But Rafidah kept quiet. She just shrugged a little. That was all she did. But I caught her staring at me when I turned around a moment to see her face. I thought that stare was a bit awkward.

Suddenly I felt very cold. But I didn’t think about anything strange, maybe because I was too sleepy and too lazy to think about anything. I did the ironing as fast as I could.

“It’s your turn,” I turned around, looking at Rafidah who was still sitting on the bed but then her head she bent down.

My first intuition told me to leave Rafidah. She didn’t make any promise with me to iron her batik sarong in the middle of the night. So, I didn’t have any obligation to wait her there.

However, deep in my heart I pitied her. She seemed like a lonely girl. In fact, she was more lonely than me. At least I have my room-mates. But Rafidah? She had to brave herself in the middle of the night to iron her batik. Nobody wanted to accompany her.

“Do you want me to wait for you?” I asked, but with a little annoying tune. I didn’t know why I sounded like that, and immediately I regretted my rudeness. Rudeness has always surfaced when I tried to overcome my shyness to speak to a person.

Rafidah kept her silence, but she shook her head. She smiled at me and slowly raised and went to the ironing table. She went to work right away.

Seeing her feeling very comfortable being alone, I didn’t want to probe her any longer. My sleepy eyes are more important to be attended to. I left her there, without any feeling of guilt.

I raced to my cube. I wanted to continue sleeping. I opened the door of my cube and entered. I sat on my bed, and grabbed a pillow. Suddenly, I remembered something.

“My hanger!” I sat straight on my bed and slapped my cheeks. My clothes hanger was left in the ironing room. I had forgotten to pick it up. I knew I had to take it back, because it was one of my favorite hangers. It was pink in colour and it was brand new.

Quickly, I dashed to the ironing room. But this time, I was a little careful for I was alone.

To get to the ironing room, I had to pass one cube and one toilet. The ironing room was next to the toilet. So, the distance of the ironing room was very near from my cube. If I ran, I would take only 10 seconds to reach the ironing room.

When I entered the ironing room, Rafidah was no longer there. I frowned. She must be very efficient. Not more than a minute had passed by before I came back to the ironing room.

I quickly picked up the hanger and walked out of the ironing room. When I passed the toilet, I heard the sound of someone doing laundry. I frowned again. Who in the heck want to do laundry at 3:00 a.m.? I peeped inside.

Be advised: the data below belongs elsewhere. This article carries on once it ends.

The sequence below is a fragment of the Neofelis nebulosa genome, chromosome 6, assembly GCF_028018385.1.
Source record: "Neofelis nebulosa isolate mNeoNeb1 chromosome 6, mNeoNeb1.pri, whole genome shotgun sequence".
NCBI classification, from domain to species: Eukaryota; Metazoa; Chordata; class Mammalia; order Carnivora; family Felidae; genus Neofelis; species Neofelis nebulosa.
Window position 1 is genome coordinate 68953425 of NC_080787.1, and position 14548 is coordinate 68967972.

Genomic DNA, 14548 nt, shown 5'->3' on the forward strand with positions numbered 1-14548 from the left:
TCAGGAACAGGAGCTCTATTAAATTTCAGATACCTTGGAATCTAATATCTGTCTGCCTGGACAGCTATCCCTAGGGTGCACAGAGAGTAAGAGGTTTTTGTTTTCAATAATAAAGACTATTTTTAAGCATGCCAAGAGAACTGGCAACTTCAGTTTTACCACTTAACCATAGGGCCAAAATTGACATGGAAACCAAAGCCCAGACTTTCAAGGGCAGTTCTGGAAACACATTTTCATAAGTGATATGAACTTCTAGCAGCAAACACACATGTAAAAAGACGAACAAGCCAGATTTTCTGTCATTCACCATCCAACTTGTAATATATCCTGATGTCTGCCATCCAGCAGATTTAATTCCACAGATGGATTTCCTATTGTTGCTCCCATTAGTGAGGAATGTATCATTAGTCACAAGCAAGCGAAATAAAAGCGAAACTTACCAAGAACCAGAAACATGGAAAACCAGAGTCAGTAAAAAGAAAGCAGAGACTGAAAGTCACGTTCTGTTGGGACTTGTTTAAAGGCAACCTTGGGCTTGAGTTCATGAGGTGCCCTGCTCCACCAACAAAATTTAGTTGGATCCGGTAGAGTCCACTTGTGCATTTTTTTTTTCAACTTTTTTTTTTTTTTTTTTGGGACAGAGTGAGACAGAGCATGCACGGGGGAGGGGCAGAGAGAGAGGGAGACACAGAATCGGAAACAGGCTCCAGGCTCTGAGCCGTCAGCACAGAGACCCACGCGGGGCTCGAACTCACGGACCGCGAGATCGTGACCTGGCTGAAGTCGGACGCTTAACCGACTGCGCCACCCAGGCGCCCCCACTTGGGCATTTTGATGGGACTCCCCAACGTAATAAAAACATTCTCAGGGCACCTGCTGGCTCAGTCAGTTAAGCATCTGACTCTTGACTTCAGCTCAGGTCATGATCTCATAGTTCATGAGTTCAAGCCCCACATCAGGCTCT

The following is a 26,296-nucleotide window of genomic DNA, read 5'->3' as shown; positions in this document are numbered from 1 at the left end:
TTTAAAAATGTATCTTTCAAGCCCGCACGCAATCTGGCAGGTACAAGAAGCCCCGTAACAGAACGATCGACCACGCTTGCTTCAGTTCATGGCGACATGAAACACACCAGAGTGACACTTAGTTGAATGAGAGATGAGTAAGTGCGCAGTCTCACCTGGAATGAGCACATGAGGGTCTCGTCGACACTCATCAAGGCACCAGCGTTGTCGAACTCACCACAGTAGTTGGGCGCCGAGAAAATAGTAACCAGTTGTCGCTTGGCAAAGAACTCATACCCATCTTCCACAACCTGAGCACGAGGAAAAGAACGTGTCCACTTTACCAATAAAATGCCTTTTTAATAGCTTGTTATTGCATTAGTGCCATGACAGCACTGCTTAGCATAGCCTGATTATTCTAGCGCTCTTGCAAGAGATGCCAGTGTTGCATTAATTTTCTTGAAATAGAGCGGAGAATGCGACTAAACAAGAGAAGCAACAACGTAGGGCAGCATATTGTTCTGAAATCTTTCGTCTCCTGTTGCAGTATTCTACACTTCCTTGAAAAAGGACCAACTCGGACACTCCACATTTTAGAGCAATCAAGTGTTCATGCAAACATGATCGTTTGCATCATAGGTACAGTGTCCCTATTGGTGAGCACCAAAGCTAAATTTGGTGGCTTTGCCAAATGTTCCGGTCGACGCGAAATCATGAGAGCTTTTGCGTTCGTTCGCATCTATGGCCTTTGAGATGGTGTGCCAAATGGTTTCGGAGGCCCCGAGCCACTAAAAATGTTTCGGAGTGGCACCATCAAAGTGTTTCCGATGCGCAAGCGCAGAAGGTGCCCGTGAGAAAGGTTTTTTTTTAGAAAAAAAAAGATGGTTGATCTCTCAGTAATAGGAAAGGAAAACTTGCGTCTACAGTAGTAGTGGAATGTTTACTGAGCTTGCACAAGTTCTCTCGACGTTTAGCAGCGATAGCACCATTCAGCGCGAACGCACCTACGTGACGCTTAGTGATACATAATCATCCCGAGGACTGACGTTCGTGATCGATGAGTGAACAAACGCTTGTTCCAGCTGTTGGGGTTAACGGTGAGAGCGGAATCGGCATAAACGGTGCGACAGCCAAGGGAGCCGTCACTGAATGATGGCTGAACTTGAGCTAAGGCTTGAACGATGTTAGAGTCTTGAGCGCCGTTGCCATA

It was Rafidah, brushing on a piece of batik sarong. She let the water running from the pipe, and she held the batik sarong under the pipe water. Red water ran out from the batik. It looked exactly like someone washing a blood stained piece of cloth.

I didn’t think anything strange at that time. I just thought, maybe Rafidah had to wash the batik because it had been stained with her menstrual blood. It was possible. But a thought occurred to me. Wasn’t she scared being alone in the toilet? With the block’s eerie reputation, nobody would want to be alone, especially at odd hours.

“Are you sure you don’t want me to accompany you?” I asked again, this time really offering to accompany her. I looked at her, who was very busy scrubbing and brushing the blood-stained batik sarong.

Rafidah didn’t answer. But she seemed uneasy, as if she didn’t want me to be with her.

“Aren’t you scared being alone in the middle of the night? In the toilet? Washing clothes full of blood? Can’t you wait at least until morning to do it?” I asked, suddenly feeling concerned. I looked at her, waiting for an answer. I pitied her, and I really wanted to help her.

Suddenly, Rafidah looked up at me. She glared at me with such a hatred that I was shocked by it. She looked very, very angry and at that time I knew she wanted to be left alone and she really meant it. I backed off.

“Okay. I’m sorry. Just go ahead and continue,” I said as politely as I could, and stepped out of the toilet. Then, I walked straight to my cube and continued sleeping. I didn’t think of anything strange. I was too sleepy to even think.

The next morning, classes were fully-packed and my days went by busily. I had no time to think about Rafidah until a week later. It was only when Rafidah didn’t show up for our homeroom meeting that I suddenly thought of going to her cube, just to say hello.

I went to her cube, after asking around. See, I didn’t even know her exact cube. We were not close at all.

“Hello. May I see Rafidah?” I asked one girl who was sitting on her bed. She must be Rafidah’s cube-mate.

“What do you mean… Rafidah?” The girl asked, with a frown. She looked funny, as if I had missed a very important current issue that everyone else had known a long time ago.

“I want to see Rafidah. She didn’t attend our homeroom meeting. So, I came here just to check out if she’s okay,” I answered truthfully.

“Didn’t you know?” The girl asked again, with a puzzle unsolved on her face.

“Know about what?” I asked, curious and somehow worried. Had something bad happened to Rafidah?

“You didn’t know, huh? Well… I’ll tell you. Rafidah didn’t even register for this semester. She was sick last semester, and her parents brought her home.” The girls answered.

“What…? Didn’t register? She is not even here?” I asked, panic started to overwhelm my whole body. Cold sweat started to run down my forehead. I couldn’t control my body. I trembled.

“Yes. She’s not here. She’s faraway, at her hometown.”

My head spinned like crazy. Whoever that I met at the ironing room and the toilet, I just didn’t want to think about it.

I ran back to my block and straight to Shima. I told her the whole story. She was shocked too, but not as shocked as me. She only had a glance at Rafidah, and she didn’t even recognize her face.

But, I did. The ‘Rafidah’ glared straight into my eyes. I talked to her. Stood next to her. Accompanied her in the toilet. Even talking about it now made me shiver tremendously.

Who was the girl? I knew it was Rafidah. But how could she be Rafidah? Rafidah didn’t even register!

Oh God. Thank you because you protected me from harm. I was lucky that ‘Rafidah’ didn’t show her true colour in front of me. If she did, I don’t know what I would be. Might probably I would go cuckoo (crazy, of course)!

That was another true experience I would never forget. Until now, it is still fresh in my mind. Every bit of the incident, I remembered it like it was just yesterday.

Well guys, till another true story… have a meaningful day for all of you. Adios.